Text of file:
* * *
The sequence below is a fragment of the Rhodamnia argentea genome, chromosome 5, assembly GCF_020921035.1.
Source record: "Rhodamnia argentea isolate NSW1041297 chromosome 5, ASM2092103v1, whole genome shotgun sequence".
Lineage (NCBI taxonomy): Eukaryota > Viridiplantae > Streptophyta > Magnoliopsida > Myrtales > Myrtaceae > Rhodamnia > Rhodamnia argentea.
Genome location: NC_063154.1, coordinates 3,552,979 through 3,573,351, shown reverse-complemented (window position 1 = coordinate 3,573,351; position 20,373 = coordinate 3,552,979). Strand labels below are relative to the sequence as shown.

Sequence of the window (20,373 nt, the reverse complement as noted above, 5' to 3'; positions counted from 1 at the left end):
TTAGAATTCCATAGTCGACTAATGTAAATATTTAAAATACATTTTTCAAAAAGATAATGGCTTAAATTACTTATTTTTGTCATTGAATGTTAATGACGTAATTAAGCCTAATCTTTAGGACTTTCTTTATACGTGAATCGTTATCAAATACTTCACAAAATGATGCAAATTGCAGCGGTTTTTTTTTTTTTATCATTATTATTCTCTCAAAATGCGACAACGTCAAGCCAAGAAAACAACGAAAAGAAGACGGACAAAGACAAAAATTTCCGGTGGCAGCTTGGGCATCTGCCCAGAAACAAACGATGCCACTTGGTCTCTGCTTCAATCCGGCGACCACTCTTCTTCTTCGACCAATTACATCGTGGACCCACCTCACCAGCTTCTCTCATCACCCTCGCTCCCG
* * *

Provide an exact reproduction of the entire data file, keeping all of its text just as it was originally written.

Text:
The sequence below is a fragment of the Rhodamnia argentea genome, chromosome 5, assembly GCF_020921035.1.
Source record: "Rhodamnia argentea isolate NSW1041297 chromosome 5, ASM2092103v1, whole genome shotgun sequence".
Lineage (NCBI taxonomy): Eukaryota > Viridiplantae > Streptophyta > Magnoliopsida > Myrtales > Myrtaceae > Rhodamnia > Rhodamnia argentea.
Genome location: NC_063154.1, coordinates 3,552,979 through 3,573,351, shown reverse-complemented (window position 1 = coordinate 3,573,351; position 20,373 = coordinate 3,552,979). Strand labels below are relative to the sequence as shown.

Sequence of the window (20,373 nt, the reverse complement as noted above, 5' to 3'; positions counted from 1 at the left end):
TTAGAATTCCATAGTCGACTAATGTAAATATTTAAAATACATTTTTCAAAAAGATAATGGCTTAAATTACTTATTTTTGTCATTGAATGTTAATGACGTAATTAAGCCTAATCTTTAGGACTTTCTTTATACGTGAATCGTTATCAAATACTTCACAAAATGATGCAAATTGCAGCGGTTTTTTTTTTTTTATCATTATTATTCTCTCAAAATGCGACAACGTCAAGCCAAGAAAACAACGAAAAGAAGACGGACAAAGACAAAAATTTCCGGTGGCAGCTTGGGCATCTGCCCAGAAACAAACGATGCCACTTGGTCTCTGCTTCAATCCGGCGACCACTCTTCTTCTTCGACCAATTACATCGTGGACCCACCTCACCAGCTTCTCTCATCACCCTCGCTCCCG